By Sally Berkovic, June 10, 2011

Anyone who has taken a group of over-excited youth on a trip to Israel understands the logistics of moving the group from one place to another.



By Rabbi Benjamin Rickman, June 2, 2011

Before self-help groups and 12-step programmes, the Torah had already proscribed a methodology for helping individuals manage personal growth. The law of the Nazir (Nazirite) is introduced this week. The law is a paradox. The individual becomes kadosh, holy, yet the Nazir is described as a sinner because aestheticism is not the Jewish way.



By Rabbi Miriam Berger, May 26, 2011

People describe London, and other big cities in the UK, as a multicultural melting pot, with people from different countries or of different cultures and religions living along side one another. In fact, this is not strictly true.



May 19, 2011

The assurance that the sword of war will not cross our borders is sufficient reason to rest peacefully at night. The mere fact that we have nothing to worry about should put our minds at ease. Why then does the Torah find it necessary to add to the promise of "no sword" the additional blessing that we will sleep without fear?



By Rabbi Dr Charles Middleburgh, May 12, 2011

On the dedication page of her book Silent Spring, published in 1962, the late Rachel Carson, one of the most influential writers of the 20th century, quoted the writer E. B. White, creator of Stuart Little, who wrote: "I am pessimistic about the human race because it is too ingenious for its own good. Our approach to nature is to beat it into submission.



By Sally Berkovic, May 5, 2011

God's busy social calendar is outlined in this week's parashah: Shabbat, festivals and the counting of the Omer – His attendance is required at every moment. However, nestled among these holy days is a commandment that demands human intervention, to leave aside a corner of the field for the poor.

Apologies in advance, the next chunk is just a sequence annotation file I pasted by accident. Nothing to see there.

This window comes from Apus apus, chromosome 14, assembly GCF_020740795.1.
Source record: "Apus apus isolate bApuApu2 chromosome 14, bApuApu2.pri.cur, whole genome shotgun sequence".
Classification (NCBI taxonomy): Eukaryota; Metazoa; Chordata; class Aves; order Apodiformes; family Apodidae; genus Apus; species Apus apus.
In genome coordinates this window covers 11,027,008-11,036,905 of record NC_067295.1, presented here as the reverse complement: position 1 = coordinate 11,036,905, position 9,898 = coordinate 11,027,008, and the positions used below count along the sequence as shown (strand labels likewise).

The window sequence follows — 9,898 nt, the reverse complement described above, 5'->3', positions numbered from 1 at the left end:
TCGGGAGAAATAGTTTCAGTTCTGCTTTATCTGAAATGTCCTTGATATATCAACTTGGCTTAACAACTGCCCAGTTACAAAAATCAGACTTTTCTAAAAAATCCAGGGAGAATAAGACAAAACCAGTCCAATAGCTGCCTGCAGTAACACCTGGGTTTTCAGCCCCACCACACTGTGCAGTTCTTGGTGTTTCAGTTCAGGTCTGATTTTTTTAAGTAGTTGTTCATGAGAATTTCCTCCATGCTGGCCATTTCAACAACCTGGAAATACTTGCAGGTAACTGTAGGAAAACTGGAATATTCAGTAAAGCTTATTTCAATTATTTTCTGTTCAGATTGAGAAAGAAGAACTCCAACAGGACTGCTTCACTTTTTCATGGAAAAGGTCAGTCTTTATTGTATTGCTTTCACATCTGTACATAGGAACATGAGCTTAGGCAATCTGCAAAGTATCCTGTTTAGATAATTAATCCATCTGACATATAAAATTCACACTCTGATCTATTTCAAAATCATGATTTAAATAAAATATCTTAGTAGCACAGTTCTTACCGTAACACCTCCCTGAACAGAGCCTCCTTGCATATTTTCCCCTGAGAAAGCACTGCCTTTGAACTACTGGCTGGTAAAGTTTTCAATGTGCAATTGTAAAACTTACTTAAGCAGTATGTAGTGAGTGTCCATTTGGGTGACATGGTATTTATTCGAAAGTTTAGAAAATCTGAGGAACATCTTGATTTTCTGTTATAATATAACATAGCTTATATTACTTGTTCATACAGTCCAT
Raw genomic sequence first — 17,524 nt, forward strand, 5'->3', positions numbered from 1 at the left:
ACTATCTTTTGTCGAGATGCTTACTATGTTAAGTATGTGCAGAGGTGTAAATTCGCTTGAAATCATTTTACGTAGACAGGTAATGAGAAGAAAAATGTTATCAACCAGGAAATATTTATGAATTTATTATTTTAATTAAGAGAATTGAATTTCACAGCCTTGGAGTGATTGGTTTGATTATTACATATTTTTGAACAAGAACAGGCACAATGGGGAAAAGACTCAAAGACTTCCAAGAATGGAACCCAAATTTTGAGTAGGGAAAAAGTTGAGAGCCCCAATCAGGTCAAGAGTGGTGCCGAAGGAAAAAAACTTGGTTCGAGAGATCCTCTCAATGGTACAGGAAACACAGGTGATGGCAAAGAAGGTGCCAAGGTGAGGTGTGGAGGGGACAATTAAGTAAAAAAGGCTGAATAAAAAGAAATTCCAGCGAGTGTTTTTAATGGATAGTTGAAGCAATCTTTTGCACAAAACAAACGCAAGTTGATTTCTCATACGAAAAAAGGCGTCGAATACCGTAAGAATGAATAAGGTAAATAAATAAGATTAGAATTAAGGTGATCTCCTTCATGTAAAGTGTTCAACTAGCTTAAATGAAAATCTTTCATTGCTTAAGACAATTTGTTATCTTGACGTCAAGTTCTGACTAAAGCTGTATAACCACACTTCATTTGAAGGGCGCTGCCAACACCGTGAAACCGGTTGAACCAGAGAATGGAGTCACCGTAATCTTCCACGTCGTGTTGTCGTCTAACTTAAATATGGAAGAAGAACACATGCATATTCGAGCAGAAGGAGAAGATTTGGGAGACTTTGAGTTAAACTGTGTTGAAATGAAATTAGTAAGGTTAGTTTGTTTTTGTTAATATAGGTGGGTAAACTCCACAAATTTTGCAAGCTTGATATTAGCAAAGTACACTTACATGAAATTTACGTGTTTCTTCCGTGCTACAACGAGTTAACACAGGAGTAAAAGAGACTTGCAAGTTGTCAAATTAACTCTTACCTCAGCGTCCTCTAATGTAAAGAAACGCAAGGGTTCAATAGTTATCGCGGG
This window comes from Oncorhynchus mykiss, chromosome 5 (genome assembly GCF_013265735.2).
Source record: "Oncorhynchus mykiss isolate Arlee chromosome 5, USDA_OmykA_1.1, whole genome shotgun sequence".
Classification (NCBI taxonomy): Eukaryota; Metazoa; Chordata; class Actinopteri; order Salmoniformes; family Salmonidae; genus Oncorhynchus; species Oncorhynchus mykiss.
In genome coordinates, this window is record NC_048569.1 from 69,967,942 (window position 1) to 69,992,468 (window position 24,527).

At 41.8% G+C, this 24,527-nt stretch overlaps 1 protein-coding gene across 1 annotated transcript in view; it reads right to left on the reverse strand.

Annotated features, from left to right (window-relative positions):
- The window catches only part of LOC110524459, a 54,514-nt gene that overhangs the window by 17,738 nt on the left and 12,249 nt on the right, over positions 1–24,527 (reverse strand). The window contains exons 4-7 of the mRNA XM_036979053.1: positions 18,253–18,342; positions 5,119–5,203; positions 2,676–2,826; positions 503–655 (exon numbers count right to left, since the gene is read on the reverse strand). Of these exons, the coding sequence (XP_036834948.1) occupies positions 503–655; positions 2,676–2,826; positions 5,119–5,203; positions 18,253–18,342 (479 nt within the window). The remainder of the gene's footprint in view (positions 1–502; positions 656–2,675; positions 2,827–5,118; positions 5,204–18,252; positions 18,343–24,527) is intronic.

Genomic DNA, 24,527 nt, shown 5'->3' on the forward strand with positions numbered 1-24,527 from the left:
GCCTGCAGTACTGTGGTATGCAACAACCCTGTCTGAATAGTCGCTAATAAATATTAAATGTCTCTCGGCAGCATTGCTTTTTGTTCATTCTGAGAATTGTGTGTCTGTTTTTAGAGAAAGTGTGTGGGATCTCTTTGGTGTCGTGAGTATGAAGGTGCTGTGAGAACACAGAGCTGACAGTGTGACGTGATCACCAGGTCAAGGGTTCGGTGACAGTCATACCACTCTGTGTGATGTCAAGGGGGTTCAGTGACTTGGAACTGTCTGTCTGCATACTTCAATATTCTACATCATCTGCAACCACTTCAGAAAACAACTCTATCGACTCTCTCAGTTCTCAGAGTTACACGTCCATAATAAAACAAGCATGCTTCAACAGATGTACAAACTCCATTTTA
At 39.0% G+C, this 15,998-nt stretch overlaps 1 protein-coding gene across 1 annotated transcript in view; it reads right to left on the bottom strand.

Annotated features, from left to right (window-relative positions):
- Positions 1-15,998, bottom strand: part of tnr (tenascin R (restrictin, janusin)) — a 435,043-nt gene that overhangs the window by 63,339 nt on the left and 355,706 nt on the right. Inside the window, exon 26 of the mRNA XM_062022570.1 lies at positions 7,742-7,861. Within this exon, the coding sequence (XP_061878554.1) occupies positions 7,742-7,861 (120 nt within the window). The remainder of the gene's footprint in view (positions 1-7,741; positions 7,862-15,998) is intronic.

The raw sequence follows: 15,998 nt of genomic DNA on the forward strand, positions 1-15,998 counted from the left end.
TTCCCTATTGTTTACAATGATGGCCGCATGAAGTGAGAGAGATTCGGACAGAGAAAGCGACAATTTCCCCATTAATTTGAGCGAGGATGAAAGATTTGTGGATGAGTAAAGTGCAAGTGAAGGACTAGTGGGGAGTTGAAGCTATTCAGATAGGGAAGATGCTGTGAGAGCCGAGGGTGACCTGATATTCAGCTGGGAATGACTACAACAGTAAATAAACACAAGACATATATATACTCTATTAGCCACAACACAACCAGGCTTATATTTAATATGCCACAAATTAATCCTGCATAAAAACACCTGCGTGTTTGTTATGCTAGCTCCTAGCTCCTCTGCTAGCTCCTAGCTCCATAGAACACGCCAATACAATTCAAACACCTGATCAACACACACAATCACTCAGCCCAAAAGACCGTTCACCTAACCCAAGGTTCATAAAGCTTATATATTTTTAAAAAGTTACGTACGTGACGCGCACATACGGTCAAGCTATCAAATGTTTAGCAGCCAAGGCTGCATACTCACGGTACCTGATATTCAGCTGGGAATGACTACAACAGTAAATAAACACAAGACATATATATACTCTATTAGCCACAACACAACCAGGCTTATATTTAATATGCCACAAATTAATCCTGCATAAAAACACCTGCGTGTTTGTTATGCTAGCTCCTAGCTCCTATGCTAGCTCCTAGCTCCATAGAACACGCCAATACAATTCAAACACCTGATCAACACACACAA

By Rabbi Benjamin Rickman, April 28, 2011

The commandment to be holy was spoken to the entire nation.This was unusual in that most commandments were communicated directly to Moses, who would then transmit the teachings to the people.


Shabbat chol hamo'ed pesach

By Rabbi Miriam Berger, April 21, 2011

This reminder, shared with us on Shabbat Chol Hamo'ed Pesach, ensures that the end of Pesach is marked as a sacred occasion. It is especially timely when we consider the huge build-up normally associated with Pesach.


Acharei mot

By Rabbi Pinchas Hackenbroch, April 14, 2011

This Shabbat is conventionally called Shabbat Hagadol, the Great Shabbat. The question is often posed what is unique about this Shabbat to deserve such a title, bearing in mind that i is the regular uniform Shabbat service.



By Rabbi Dr Charles Middleburgh, April 7, 2011

The recalcitrant "plague" - be it damp or dry rot - that afflicts the hapless householder in Parashat Metzora always reminds me of Mercutio's damning condemnation of Montague and Capulet alike, "A plague o' both your houses" in Romeo and Juliet; the association, though in its original context a malediction, nevertheless opens up many positive homiletical pathways in two parashiyot which are otherw